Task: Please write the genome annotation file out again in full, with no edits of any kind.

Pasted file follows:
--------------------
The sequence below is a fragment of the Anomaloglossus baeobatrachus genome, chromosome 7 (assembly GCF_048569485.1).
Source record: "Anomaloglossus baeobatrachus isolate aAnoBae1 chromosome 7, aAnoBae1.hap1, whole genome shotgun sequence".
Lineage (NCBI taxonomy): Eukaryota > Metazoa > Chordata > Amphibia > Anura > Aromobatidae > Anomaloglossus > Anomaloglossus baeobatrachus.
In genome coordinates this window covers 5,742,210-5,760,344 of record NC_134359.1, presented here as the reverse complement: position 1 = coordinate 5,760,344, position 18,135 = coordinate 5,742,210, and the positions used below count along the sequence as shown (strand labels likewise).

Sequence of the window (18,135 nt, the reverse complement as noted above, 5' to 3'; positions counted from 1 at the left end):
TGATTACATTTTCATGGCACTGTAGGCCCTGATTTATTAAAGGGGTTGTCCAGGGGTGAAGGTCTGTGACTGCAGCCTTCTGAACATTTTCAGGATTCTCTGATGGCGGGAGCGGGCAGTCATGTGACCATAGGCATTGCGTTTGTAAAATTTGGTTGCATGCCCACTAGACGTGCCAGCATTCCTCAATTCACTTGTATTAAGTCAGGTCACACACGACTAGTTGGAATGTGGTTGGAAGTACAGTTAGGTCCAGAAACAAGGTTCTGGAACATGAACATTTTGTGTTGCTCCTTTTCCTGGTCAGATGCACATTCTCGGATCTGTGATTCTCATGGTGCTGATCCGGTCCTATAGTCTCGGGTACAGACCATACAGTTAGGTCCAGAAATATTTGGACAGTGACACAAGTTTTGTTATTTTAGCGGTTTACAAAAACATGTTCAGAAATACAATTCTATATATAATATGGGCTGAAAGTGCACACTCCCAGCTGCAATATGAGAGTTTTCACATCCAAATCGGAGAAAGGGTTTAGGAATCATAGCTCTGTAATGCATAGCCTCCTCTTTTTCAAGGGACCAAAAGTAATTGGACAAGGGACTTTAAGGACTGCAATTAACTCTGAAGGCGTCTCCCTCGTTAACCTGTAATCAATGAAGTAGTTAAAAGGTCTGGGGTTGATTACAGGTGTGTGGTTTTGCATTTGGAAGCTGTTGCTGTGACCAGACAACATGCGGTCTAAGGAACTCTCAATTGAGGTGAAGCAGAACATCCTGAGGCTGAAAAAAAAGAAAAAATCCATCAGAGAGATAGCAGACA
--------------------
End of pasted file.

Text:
The sequence below is a fragment of the Anomaloglossus baeobatrachus genome, chromosome 7 (assembly GCF_048569485.1).
Source record: "Anomaloglossus baeobatrachus isolate aAnoBae1 chromosome 7, aAnoBae1.hap1, whole genome shotgun sequence".
Lineage (NCBI taxonomy): Eukaryota > Metazoa > Chordata > Amphibia > Anura > Aromobatidae > Anomaloglossus > Anomaloglossus baeobatrachus.
In genome coordinates this window covers 5,742,210-5,760,344 of record NC_134359.1, presented here as the reverse complement: position 1 = coordinate 5,760,344, position 18,135 = coordinate 5,742,210, and the positions used below count along the sequence as shown (strand labels likewise).

Sequence of the window (18,135 nt, the reverse complement as noted above, 5' to 3'; positions counted from 1 at the left end):
TGATTACATTTTCATGGCACTGTAGGCCCTGATTTATTAAAGGGGTTGTCCAGGGGTGAAGGTCTGTGACTGCAGCCTTCTGAACATTTTCAGGATTCTCTGATGGCGGGAGCGGGCAGTCATGTGACCATAGGCATTGCGTTTGTAAAATTTGGTTGCATGCCCACTAGACGTGCCAGCATTCCTCAATTCACTTGTATTAAGTCAGGTCACACACGACTAGTTGGAATGTGGTTGGAAGTACAGTTAGGTCCAGAAACAAGGTTCTGGAACATGAACATTTTGTGTTGCTCCTTTTCCTGGTCAGATGCACATTCTCGGATCTGTGATTCTCATGGTGCTGATCCGGTCCTATAGTCTCGGGTACAGACCATACAGTTAGGTCCAGAAATATTTGGACAGTGACACAAGTTTTGTTATTTTAGCGGTTTACAAAAACATGTTCAGAAATACAATTCTATATATAATATGGGCTGAAAGTGCACACTCCCAGCTGCAATATGAGAGTTTTCACATCCAAATCGGAGAAAGGGTTTAGGAATCATAGCTCTGTAATGCATAGCCTCCTCTTTTTCAAGGGACCAAAAGTAATTGGACAAGGGACTTTAAGGACTGCAATTAACTCTGAAGGCGTCTCCCTCGTTAACCTGTAATCAATGAAGTAGTTAAAAGGTCTGGGGTTGATTACAGGTGTGTGGTTTTGCATTTGGAAGCTGTTGCTGTGACCAGACAACATGCGGTCTAAGGAACTCTCAATTGAGGTGAAGCAGAACATCCTGAGGCTGAAAAAAAAGAAAAAATCCATCAGAGAGATAGCAGACA